Meaning: the frustration of photographing something amazing when thousands of identical photos already exist
Etymology: word made up by John Koenig, creator of the Dictionary of Obscure Sorrows
Pronunciation: vem-uh-do-len (‘d’ has to be said like ‘the’)
Usage in a sentence: “He experienced feelings of vemodalen as he captured the Taj Mahal in a frame.”
I won’t pretend to be a good photographer. If you take a peek at my Instagram account, you’ll find only one type of pictures: blurry. Except the poetry edits, of course. The other pictures are all blurry, and you can figure out that I’m a complete dodo when it comes to photography. I’m good at taking candid photos though. Maybe I don’t like the pressure of clicking a good picture? Maybe.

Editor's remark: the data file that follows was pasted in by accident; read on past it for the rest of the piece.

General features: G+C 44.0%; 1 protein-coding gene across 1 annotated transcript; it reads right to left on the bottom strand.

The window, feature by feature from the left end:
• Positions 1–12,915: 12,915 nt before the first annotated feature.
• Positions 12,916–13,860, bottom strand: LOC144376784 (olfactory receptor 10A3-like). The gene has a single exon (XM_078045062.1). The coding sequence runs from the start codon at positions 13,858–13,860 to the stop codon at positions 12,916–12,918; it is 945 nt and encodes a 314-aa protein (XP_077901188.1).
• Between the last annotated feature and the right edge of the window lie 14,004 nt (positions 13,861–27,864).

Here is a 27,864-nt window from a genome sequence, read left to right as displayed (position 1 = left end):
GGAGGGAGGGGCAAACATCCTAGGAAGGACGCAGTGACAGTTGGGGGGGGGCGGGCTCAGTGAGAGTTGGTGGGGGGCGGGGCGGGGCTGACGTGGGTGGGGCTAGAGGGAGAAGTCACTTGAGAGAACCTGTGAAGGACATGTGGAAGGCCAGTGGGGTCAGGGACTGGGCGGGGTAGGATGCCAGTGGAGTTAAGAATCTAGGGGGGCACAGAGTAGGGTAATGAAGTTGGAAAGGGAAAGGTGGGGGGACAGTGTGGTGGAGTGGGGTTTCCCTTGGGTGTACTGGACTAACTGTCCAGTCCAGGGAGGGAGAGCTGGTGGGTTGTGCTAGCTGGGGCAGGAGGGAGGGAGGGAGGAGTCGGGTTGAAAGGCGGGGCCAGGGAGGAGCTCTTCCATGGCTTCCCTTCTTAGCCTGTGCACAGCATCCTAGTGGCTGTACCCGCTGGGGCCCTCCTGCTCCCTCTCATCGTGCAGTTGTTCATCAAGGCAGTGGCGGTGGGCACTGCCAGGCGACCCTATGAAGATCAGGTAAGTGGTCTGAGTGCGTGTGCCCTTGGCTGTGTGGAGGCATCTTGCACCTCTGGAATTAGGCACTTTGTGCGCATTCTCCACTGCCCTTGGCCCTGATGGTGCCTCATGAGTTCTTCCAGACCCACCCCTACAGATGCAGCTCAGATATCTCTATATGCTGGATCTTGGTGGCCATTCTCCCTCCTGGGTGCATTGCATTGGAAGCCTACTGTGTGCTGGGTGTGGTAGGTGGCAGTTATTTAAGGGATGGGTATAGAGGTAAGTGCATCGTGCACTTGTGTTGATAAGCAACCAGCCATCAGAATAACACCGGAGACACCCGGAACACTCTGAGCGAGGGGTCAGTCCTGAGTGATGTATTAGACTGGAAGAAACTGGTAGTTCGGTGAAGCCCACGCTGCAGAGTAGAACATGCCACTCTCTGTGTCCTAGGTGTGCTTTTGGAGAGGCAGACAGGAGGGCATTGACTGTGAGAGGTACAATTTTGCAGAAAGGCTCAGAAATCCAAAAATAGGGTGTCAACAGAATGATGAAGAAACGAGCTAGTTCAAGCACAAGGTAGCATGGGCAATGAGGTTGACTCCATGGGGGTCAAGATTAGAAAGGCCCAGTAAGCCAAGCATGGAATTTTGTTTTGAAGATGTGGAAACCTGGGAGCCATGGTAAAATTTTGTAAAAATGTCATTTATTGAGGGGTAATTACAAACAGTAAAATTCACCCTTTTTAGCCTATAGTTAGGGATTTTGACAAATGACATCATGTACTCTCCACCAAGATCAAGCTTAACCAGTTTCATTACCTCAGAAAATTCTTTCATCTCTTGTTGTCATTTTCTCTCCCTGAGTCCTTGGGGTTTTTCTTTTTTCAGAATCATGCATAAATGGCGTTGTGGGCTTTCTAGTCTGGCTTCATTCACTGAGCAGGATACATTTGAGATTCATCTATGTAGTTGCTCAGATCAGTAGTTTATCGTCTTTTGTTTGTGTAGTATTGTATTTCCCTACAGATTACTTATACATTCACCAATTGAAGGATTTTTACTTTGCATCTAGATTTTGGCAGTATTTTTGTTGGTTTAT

I always experience vemodalen at sea-shores. I go there when I need to get inspired to write a blog post. At the end of these boost-up sessions, I promptly take out my Lumia 630 to click a picture of the waves and sand out there. And every time I do this, I do it with the following reason: “I’ll use this picture for my next blog post!! 😛
When I go home, I find a thousand better pictures of that place, taken by hundreds of photographers. And it thoroughly demotivates me. If it affects a camera-skills-lacking person like me, I wonder how it saddens a skilled photographer!
Share your experiences with vemodalen in the comments section. If you’re an avid photographer, you need to share your vemodalen inducing experience too!
Information sourced at Dictionary of Obscure Sorrows